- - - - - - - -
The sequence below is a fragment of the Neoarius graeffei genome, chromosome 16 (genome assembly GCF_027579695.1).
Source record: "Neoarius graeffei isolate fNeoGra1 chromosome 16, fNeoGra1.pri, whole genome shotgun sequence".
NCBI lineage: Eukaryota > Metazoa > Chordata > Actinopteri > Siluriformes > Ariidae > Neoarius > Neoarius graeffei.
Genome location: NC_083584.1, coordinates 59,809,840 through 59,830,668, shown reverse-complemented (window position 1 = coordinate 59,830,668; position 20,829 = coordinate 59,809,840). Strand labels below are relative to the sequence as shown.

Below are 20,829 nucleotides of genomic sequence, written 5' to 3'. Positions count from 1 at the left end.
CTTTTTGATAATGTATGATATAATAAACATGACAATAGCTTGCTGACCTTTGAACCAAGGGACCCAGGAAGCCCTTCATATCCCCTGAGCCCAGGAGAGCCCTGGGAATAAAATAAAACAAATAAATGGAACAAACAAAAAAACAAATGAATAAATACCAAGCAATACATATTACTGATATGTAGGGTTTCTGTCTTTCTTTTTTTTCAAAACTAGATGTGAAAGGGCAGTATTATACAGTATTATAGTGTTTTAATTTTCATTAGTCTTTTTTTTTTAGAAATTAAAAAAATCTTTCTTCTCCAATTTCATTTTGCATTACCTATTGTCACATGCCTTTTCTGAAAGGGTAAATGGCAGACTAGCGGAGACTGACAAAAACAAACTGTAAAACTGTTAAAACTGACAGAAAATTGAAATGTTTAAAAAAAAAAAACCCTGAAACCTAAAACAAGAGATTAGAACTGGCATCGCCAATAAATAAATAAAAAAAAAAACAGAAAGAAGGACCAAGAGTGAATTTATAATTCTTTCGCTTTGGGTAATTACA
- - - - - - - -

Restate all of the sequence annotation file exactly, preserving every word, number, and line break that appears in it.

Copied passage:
The sequence below is a fragment of the Neoarius graeffei genome, chromosome 16 (genome assembly GCF_027579695.1).
Source record: "Neoarius graeffei isolate fNeoGra1 chromosome 16, fNeoGra1.pri, whole genome shotgun sequence".
NCBI lineage: Eukaryota > Metazoa > Chordata > Actinopteri > Siluriformes > Ariidae > Neoarius > Neoarius graeffei.
Genome location: NC_083584.1, coordinates 59,809,840 through 59,830,668, shown reverse-complemented (window position 1 = coordinate 59,830,668; position 20,829 = coordinate 59,809,840). Strand labels below are relative to the sequence as shown.

Below are 20,829 nucleotides of genomic sequence, written 5' to 3'. Positions count from 1 at the left end.
CTTTTTGATAATGTATGATATAATAAACATGACAATAGCTTGCTGACCTTTGAACCAAGGGACCCAGGAAGCCCTTCATATCCCCTGAGCCCAGGAGAGCCCTGGGAATAAAATAAAACAAATAAATGGAACAAACAAAAAAACAAATGAATAAATACCAAGCAATACATATTACTGATATGTAGGGTTTCTGTCTTTCTTTTTTTTCAAAACTAGATGTGAAAGGGCAGTATTATACAGTATTATAGTGTTTTAATTTTCATTAGTCTTTTTTTTTTAGAAATTAAAAAAATCTTTCTTCTCCAATTTCATTTTGCATTACCTATTGTCACATGCCTTTTCTGAAAGGGTAAATGGCAGACTAGCGGAGACTGACAAAAACAAACTGTAAAACTGTTAAAACTGACAGAAAATTGAAATGTTTAAAAAAAAAAAACCCTGAAACCTAAAACAAGAGATTAGAACTGGCATCGCCAATAAATAAATAAAAAAAAAAACAGAAAGAAGGACCAAGAGTGAATTTATAATTCTTTCGCTTTGGGTAATTACA